server.peers.subscribe() RPC call, ElectrumX
will only return peer servers that it has recently connected to and
verified basic functionality.
If you are not running a Tor proxy ElectrumX will be unable to connect to onion server peers, in which case rather than returning no onion peers it will fall back to a hard-coded list.
To give incoming clients a full range of onion servers, you will need to be running a Tor proxy for ElectrumX to use.
ElectrumX will perform peer-discovery by default and announce itself to other peers. If your server is private you may wish to disable some of this.
This environment variable is case-insensitive and defaults to
on, ElectrumX will occasionally connect to and verify its network of peer servers.
off, peer discovery is disabled and a hard-coded default list of servers will be read in and served. If set to
selfthen peer discovery is disabled and the server will only return itself in the peers list.
Set this environment variable to empty to disable announcing itself. If not defined, or non-empty, ElectrumX will announce itself to peers.
If peer discovery is disabled this environment variable has no effect, because ElectrumX only announces itself to peers when doing peer discovery if it notices it is not present in the peer’s returned list.
By default peer discovery happens over the clear internet. Set this to non-empty to force peer discovery to be done via the proxy. This might be useful if you are running a Tor service exclusively and wish to keep your IP address private.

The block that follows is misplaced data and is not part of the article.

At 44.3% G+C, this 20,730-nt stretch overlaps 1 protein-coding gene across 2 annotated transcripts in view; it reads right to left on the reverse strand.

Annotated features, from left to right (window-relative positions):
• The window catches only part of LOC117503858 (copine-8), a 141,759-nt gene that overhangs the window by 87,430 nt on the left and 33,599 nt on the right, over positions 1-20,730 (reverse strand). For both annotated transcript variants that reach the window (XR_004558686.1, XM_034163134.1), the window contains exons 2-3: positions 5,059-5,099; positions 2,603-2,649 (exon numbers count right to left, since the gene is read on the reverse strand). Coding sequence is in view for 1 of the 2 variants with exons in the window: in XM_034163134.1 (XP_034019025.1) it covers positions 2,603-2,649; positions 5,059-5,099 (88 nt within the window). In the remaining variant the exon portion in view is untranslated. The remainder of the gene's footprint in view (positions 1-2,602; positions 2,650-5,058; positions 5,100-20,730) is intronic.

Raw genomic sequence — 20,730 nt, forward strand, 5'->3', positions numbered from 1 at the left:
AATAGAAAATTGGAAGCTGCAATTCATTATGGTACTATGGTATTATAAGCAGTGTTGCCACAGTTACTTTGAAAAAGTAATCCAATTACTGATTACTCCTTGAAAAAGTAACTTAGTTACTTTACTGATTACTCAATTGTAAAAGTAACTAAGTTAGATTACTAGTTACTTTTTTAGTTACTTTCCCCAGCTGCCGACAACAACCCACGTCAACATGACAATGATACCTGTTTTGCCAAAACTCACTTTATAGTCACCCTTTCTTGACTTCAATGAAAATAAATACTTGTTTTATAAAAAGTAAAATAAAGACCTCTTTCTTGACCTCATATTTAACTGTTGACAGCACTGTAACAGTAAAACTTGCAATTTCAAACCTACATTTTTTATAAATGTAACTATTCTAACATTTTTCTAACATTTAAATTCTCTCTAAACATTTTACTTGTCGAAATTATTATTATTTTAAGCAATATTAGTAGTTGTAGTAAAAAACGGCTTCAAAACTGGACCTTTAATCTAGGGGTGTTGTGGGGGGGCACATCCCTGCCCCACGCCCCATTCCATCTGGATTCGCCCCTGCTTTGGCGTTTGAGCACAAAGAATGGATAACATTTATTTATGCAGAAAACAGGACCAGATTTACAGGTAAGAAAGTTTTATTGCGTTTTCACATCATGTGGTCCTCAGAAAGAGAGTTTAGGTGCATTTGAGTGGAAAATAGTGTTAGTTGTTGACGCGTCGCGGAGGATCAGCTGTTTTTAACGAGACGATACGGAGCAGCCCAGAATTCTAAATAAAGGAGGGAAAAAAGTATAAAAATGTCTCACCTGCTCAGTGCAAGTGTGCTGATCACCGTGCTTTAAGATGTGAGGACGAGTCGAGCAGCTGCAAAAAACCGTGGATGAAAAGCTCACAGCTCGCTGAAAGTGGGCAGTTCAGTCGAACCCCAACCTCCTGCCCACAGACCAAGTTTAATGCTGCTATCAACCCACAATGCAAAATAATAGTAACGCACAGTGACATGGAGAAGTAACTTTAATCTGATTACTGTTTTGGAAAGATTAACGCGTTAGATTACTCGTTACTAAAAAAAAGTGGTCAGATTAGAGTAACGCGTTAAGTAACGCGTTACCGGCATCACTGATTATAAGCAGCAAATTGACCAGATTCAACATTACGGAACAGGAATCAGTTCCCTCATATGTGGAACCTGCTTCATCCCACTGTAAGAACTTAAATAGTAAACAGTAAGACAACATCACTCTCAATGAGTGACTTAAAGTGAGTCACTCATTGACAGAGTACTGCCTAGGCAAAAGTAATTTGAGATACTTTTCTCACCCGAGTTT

The host where your Tor proxy is running. Defaults to
If you are not running a Tor proxy just leave this environment variable undefined.
The port on which the Tor proxy is running. If not set, ElectrumX will autodetect any proxy running on the usual ports 9050 (Tor), 9150 (Tor browser bundle) and 1080 (socks).
URL to retrieve a list of blacklisted peers. If not set, a coin- specific default is used.
If synchronizing from the Genesis block your performance might change by tweaking the cache size. Cache size is only checked roughly every minute, so the cache can grow beyond the specified size. Moreover, the Python process is often quite a bit fatter than the cache size, because of Python overhead and also because leveldb consumes a lot of memory when flushing. So I recommend you do not set this over 60% of your available physical RAM:
The amount of cache, in MB, to use. The default is 1,200.
A portion of the cache is reserved for unflushed history, which is written out frequently. The bulk is used to cache UTXOs.
Larger caches probably increase performance a little as there is significant searching of the UTXO cache during indexing. However, I don’t see much benefit in my tests pushing this too high, and in fact performance begins to fall, probably because LevelDB already caches, and also because of Python GC.
I do not recommend raising this above 2000.